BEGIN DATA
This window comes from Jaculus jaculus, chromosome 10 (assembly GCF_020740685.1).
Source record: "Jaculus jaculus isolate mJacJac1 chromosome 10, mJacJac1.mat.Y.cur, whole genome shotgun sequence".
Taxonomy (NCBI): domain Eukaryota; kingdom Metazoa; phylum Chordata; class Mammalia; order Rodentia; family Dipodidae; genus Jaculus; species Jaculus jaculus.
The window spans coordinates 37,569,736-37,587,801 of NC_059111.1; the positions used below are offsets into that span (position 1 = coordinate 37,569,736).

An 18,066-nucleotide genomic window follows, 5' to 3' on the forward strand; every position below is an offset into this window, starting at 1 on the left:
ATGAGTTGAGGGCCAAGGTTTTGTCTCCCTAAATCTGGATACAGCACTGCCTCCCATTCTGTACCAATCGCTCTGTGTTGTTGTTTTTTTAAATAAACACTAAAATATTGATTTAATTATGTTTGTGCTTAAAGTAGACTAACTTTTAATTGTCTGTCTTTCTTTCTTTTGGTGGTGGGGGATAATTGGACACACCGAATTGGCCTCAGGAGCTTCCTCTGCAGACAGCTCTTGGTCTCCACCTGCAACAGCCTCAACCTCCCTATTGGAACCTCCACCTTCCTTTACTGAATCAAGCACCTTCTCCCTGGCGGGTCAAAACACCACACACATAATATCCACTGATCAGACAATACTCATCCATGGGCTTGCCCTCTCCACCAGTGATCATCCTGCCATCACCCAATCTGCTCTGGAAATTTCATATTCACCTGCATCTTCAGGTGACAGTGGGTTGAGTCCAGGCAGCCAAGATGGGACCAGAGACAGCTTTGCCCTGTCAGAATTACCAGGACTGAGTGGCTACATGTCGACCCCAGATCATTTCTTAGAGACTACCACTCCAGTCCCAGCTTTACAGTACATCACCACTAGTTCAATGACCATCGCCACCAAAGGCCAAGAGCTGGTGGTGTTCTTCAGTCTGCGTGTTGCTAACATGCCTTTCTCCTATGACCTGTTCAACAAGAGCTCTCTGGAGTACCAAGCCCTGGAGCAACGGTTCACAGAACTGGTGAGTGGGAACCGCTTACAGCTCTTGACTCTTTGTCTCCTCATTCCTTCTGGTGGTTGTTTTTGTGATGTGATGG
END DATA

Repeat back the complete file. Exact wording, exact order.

This window comes from Jaculus jaculus, chromosome 10 (assembly GCF_020740685.1).
Source record: "Jaculus jaculus isolate mJacJac1 chromosome 10, mJacJac1.mat.Y.cur, whole genome shotgun sequence".
Taxonomy (NCBI): domain Eukaryota; kingdom Metazoa; phylum Chordata; class Mammalia; order Rodentia; family Dipodidae; genus Jaculus; species Jaculus jaculus.
The window spans coordinates 37,569,736-37,587,801 of NC_059111.1; the positions used below are offsets into that span (position 1 = coordinate 37,569,736).

An 18,066-nucleotide genomic window follows, 5' to 3' on the forward strand; every position below is an offset into this window, starting at 1 on the left:
ATGAGTTGAGGGCCAAGGTTTTGTCTCCCTAAATCTGGATACAGCACTGCCTCCCATTCTGTACCAATCGCTCTGTGTTGTTGTTTTTTTAAATAAACACTAAAATATTGATTTAATTATGTTTGTGCTTAAAGTAGACTAACTTTTAATTGTCTGTCTTTCTTTCTTTTGGTGGTGGGGGATAATTGGACACACCGAATTGGCCTCAGGAGCTTCCTCTGCAGACAGCTCTTGGTCTCCACCTGCAACAGCCTCAACCTCCCTATTGGAACCTCCACCTTCCTTTACTGAATCAAGCACCTTCTCCCTGGCGGGTCAAAACACCACACACATAATATCCACTGATCAGACAATACTCATCCATGGGCTTGCCCTCTCCACCAGTGATCATCCTGCCATCACCCAATCTGCTCTGGAAATTTCATATTCACCTGCATCTTCAGGTGACAGTGGGTTGAGTCCAGGCAGCCAAGATGGGACCAGAGACAGCTTTGCCCTGTCAGAATTACCAGGACTGAGTGGCTACATGTCGACCCCAGATCATTTCTTAGAGACTACCACTCCAGTCCCAGCTTTACAGTACATCACCACTAGTTCAATGACCATCGCCACCAAAGGCCAAGAGCTGGTGGTGTTCTTCAGTCTGCGTGTTGCTAACATGCCTTTCTCCTATGACCTGTTCAACAAGAGCTCTCTGGAGTACCAAGCCCTGGAGCAACGGTTCACAGAACTGGTGAGTGGGAACCGCTTACAGCTCTTGACTCTTTGTCTCCTCATTCCTTCTGGTGGTTGTTTTTGTGATGTGATGG